Charles Finney, in his autobiography, provides excellent details on the many revivals that followed him as he ministered in New York in his early years as an evangelist. Yet while he does credit the message itself, he never falls into the trap of thinking the results came purely through man’s efforts. Prayer, he asserts, is the key to success:
If anything occurred that threatened to mar the work, if there was any appearance of any root of bitterness springing up, or any tendency to fanaticism or disorder, Christians would take the alarm, and give themselves to prayer that God would direct and control all things; and it was surprising to see, to what extent, and by what means, God would remove obstacles out of the way, in answer to prayer.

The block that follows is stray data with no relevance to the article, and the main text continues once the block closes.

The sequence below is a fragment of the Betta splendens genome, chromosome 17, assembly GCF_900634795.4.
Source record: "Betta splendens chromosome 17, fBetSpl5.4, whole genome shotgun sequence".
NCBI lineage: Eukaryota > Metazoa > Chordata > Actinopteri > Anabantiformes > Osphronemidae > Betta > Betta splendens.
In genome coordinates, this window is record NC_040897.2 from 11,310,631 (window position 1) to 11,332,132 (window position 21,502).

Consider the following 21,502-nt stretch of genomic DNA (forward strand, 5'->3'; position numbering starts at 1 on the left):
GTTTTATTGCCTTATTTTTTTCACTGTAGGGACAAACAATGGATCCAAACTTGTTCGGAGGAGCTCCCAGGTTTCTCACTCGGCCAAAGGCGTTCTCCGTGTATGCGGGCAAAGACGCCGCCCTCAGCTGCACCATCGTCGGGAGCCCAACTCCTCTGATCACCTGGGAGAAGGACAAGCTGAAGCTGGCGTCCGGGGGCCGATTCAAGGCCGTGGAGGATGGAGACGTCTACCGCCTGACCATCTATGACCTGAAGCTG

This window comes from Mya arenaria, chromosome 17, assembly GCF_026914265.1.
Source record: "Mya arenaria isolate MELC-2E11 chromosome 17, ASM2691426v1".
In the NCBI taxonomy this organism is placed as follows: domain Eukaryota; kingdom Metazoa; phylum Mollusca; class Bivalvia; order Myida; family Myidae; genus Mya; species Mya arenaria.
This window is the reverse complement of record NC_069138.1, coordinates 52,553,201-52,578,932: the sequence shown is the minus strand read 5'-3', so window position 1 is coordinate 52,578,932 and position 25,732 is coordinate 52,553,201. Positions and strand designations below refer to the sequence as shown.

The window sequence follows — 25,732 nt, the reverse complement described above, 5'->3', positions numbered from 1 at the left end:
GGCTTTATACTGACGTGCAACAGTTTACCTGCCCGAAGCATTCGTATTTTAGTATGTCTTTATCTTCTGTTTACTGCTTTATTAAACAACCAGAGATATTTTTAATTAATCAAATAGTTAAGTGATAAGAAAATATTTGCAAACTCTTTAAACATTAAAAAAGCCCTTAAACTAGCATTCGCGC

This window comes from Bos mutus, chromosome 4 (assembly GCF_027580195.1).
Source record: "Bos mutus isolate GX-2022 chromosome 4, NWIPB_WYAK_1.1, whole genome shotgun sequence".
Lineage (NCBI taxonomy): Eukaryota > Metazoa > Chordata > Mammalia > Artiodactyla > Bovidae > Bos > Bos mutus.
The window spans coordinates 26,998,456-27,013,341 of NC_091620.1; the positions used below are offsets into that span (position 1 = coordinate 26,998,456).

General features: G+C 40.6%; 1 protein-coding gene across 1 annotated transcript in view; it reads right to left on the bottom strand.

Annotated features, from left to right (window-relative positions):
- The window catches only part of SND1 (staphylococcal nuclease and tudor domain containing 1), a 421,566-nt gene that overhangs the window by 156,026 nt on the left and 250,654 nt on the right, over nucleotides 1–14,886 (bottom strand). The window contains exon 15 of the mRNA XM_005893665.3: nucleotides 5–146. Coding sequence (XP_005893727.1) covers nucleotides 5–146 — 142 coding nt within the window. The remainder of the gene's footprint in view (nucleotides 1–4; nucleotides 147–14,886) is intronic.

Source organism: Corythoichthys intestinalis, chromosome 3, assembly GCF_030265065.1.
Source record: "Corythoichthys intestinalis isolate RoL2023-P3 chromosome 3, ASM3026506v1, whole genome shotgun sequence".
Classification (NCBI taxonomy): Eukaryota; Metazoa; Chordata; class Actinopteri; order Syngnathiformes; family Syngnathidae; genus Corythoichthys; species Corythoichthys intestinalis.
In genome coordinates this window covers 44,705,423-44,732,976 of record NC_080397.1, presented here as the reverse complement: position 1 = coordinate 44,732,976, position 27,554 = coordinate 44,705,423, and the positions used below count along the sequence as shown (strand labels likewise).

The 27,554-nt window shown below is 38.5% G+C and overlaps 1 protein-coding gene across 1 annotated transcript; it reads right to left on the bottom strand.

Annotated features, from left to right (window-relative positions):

In regard to my own experience, I will say that unless I had the spirit of prayer I could do nothing. If even for a day or an hour I lost the spirit of grace and supplication, I found myself unable to preach with power and efficiency, or to win souls by personal conversation.
So Finney offers a corrective to all of us who are tempted to move forward in our own strength alone. Without prayer, the Spirit of God is hampered in the work of spreading His truth. We need to do both: speak the truth and pray that God will back up the words we say with His power.